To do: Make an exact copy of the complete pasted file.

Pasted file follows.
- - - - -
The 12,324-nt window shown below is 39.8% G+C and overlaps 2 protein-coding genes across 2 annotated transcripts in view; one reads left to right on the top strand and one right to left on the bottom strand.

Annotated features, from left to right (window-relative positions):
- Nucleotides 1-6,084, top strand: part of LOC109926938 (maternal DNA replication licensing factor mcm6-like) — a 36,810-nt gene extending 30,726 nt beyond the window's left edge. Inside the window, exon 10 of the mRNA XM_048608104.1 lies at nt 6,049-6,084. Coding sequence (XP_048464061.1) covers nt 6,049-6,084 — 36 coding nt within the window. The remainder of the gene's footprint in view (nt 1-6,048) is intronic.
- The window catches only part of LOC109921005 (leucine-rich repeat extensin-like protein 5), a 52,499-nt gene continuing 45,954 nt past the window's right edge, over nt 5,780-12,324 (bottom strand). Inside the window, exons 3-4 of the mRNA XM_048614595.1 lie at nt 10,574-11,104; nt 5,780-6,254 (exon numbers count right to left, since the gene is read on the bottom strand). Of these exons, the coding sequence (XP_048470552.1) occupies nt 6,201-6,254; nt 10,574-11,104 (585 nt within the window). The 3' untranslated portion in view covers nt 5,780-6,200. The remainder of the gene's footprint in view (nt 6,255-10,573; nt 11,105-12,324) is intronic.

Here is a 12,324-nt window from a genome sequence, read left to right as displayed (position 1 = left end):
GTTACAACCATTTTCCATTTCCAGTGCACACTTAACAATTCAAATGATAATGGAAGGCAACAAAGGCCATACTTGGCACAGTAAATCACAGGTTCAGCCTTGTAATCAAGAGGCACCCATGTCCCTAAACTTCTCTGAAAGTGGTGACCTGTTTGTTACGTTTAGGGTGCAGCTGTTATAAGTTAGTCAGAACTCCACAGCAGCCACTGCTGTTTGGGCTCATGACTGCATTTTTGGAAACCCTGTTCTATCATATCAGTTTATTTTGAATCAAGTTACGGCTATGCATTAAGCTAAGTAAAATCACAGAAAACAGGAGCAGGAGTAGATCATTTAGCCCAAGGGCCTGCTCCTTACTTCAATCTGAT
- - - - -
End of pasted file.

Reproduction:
The 12,324-nt window shown below is 39.8% G+C and overlaps 2 protein-coding genes across 2 annotated transcripts in view; one reads left to right on the top strand and one right to left on the bottom strand.

Annotated features, from left to right (window-relative positions):
- Nucleotides 1-6,084, top strand: part of LOC109926938 (maternal DNA replication licensing factor mcm6-like) — a 36,810-nt gene extending 30,726 nt beyond the window's left edge. Inside the window, exon 10 of the mRNA XM_048608104.1 lies at nt 6,049-6,084. Coding sequence (XP_048464061.1) covers nt 6,049-6,084 — 36 coding nt within the window. The remainder of the gene's footprint in view (nt 1-6,048) is intronic.
- The window catches only part of LOC109921005 (leucine-rich repeat extensin-like protein 5), a 52,499-nt gene continuing 45,954 nt past the window's right edge, over nt 5,780-12,324 (bottom strand). Inside the window, exons 3-4 of the mRNA XM_048614595.1 lie at nt 10,574-11,104; nt 5,780-6,254 (exon numbers count right to left, since the gene is read on the bottom strand). Of these exons, the coding sequence (XP_048470552.1) occupies nt 6,201-6,254; nt 10,574-11,104 (585 nt within the window). The 3' untranslated portion in view covers nt 5,780-6,200. The remainder of the gene's footprint in view (nt 6,255-10,573; nt 11,105-12,324) is intronic.

Here is a 12,324-nt window from a genome sequence, read left to right as displayed (position 1 = left end):
GTTACAACCATTTTCCATTTCCAGTGCACACTTAACAATTCAAATGATAATGGAAGGCAACAAAGGCCATACTTGGCACAGTAAATCACAGGTTCAGCCTTGTAATCAAGAGGCACCCATGTCCCTAAACTTCTCTGAAAGTGGTGACCTGTTTGTTACGTTTAGGGTGCAGCTGTTATAAGTTAGTCAGAACTCCACAGCAGCCACTGCTGTTTGGGCTCATGACTGCATTTTTGGAAACCCTGTTCTATCATATCAGTTTATTTTGAATCAAGTTACGGCTATGCATTAAGCTAAGTAAAATCACAGAAAACAGGAGCAGGAGTAGATCATTTAGCCCAAGGGCCTGCTCCTTACTTCAATCTGAT